Hof University of Applied Sciences is committed to sustainability and “greentech” and is driving innovation through research into sustainable water management.
One hundred years after it was founded, the Margaretenau building cooperative is getting a facelift. Researchers on the MAGGIE project are working to ensure the renovations deliver energy savings and meet climate targets.
Postdoc Chandra Macauley researches fuel cell structures at Friedrich-Alexander Universität Erlangen-Nürnberg—one of the top locations for materials science in Germany.
Passive day cooling is a promising technology for the sustainable reduction of energy consumption. It avoids the heating up of buildings by solar radiation and dissipates accumulated heat without external energy consumption. Researchers at the University of Bayreuth have now created a test system with which the materials used for passive cooling can be reliably characterised and compared - regardless of weather conditions and environmental conditions. The measurement setup presented in "Cell Reports Physical Science" is the first step towards a standardised, globally applicable test system for comparing high-performance cooling materials.
Nitrogenous fertilisers are necessary to feed a growing world population. The sustainable production of industrially usable nitrogen, especially for fertiliser production, is consequently the focus of the German Research Foundation priority programme "Nitroconversion" (SPP 2370). The coordinator of the programme is the Bayreuth physical chemist Prof. Dr. Roland Marschall. The University of Bayreuth is also home to two of eleven research projects that the DFG has selected for funding. The DFG will initially fund the two projects and the coordination of the programme for three years with a total of around 1.5 million euros.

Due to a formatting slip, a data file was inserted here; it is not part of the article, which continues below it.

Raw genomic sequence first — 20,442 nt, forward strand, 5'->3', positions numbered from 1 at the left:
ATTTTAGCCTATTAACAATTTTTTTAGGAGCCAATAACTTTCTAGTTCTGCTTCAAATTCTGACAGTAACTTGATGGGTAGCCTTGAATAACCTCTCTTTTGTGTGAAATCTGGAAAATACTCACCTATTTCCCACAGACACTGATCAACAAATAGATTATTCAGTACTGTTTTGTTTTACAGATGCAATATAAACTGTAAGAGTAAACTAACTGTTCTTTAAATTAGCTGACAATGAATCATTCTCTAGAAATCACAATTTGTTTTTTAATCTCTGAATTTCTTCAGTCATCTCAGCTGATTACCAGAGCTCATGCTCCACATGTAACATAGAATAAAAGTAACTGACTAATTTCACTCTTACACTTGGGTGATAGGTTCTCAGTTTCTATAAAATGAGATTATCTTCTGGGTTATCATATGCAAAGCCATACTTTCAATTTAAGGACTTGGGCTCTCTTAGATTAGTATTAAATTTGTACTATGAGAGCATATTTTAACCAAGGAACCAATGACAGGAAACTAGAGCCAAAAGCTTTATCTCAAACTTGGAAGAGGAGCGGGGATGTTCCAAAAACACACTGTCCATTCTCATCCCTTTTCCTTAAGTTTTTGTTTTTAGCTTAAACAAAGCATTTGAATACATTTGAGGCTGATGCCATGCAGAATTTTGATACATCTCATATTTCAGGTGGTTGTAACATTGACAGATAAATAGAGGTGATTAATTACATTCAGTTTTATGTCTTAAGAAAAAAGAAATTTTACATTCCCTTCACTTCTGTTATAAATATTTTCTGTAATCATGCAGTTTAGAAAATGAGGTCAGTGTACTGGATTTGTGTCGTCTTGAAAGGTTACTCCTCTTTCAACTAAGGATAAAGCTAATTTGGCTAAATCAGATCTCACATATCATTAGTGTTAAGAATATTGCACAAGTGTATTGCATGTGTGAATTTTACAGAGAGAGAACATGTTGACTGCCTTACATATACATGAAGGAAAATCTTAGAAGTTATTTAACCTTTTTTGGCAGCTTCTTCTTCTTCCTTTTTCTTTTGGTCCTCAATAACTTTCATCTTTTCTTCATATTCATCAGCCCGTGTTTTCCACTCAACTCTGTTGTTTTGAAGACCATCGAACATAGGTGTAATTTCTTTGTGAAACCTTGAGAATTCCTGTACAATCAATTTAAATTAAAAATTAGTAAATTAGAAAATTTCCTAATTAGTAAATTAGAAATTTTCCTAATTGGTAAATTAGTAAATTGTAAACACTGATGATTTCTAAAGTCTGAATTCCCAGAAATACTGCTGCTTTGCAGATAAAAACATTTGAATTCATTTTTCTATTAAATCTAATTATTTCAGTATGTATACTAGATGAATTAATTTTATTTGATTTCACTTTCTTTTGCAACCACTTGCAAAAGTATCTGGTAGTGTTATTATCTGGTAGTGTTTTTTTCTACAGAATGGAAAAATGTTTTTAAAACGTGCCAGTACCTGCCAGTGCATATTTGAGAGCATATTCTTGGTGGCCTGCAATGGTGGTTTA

Thanks to batteries, households with a photovoltaic system on their roofs can now use more of the solar power they have generated themselves. A large number of new business models for decentralized energy supply is not the only feature of the battery market that Prof. Dr. Hans-Martin Zademach, professor of Economic Geography at the Catholic University of Eichstätt-Ingolstadt (KU) is researching in his new project funded by the German Research Foundation (DFG).
Reducing energy consumption caused by cooling systems and reducing plastic waste in the environment are key requirements for a sustainable economy. In a research project on novel functional films, Bayreuth-based physical chemist Prof. Dr. Markus Retsch aims to tackle both problems simultaneously: In the future, plastic waste is to be processed into large-area films that can cool without the need to supply energy from outside. The project is funded by the Proof of Concept Grants programme of the European Research Council (ERC) with around 150,000 euros.
A low-cost and easy-to-manufacture lighting technology can be made with light-emitting electrochemical cells. Such cells are thin-film electronic and ionic devices that generate light after a low voltage is applied. Researchers at the Technical University of Munich (TUM) and the University of Turin have now used extensive data analysis to create first-class electrochemical cells from copper complexes that emit blue and white light.
Engineering students at the University of Bayreuth benefit from a broadly-based research environment with excellent links to industry and small and medium-sized enterprises. They have access to current research projects of great economic-technological relevance at an early stage. At the beginning of their studies, they receive intensive support from researchers and lecturers. For this reason, the University of Bayreuth ranks among the top universities in Germany in the CHE University Ranking 2022 in the field of engineering subjects in the categories "support at the beginning of studies" and "third-party funding per scientist".
The Bavarian Centre for Battery Technology (BayBatt), a research centre of the University of Bayreuth, is launching into the future at a new location in Bayreuth's industrial north. On four floors with a floor space of around 7,000 square metres, the new building offers plenty of space for researching and developing intelligent, networked, and sustainable energy storage systems – in close cooperation between science and industry. Rooms for teaching events promote the dovetailing of research with innovative courses of study. A ceremonial inauguration is planned for November 2022, to which Minister President Dr Markus Söder is among those invited.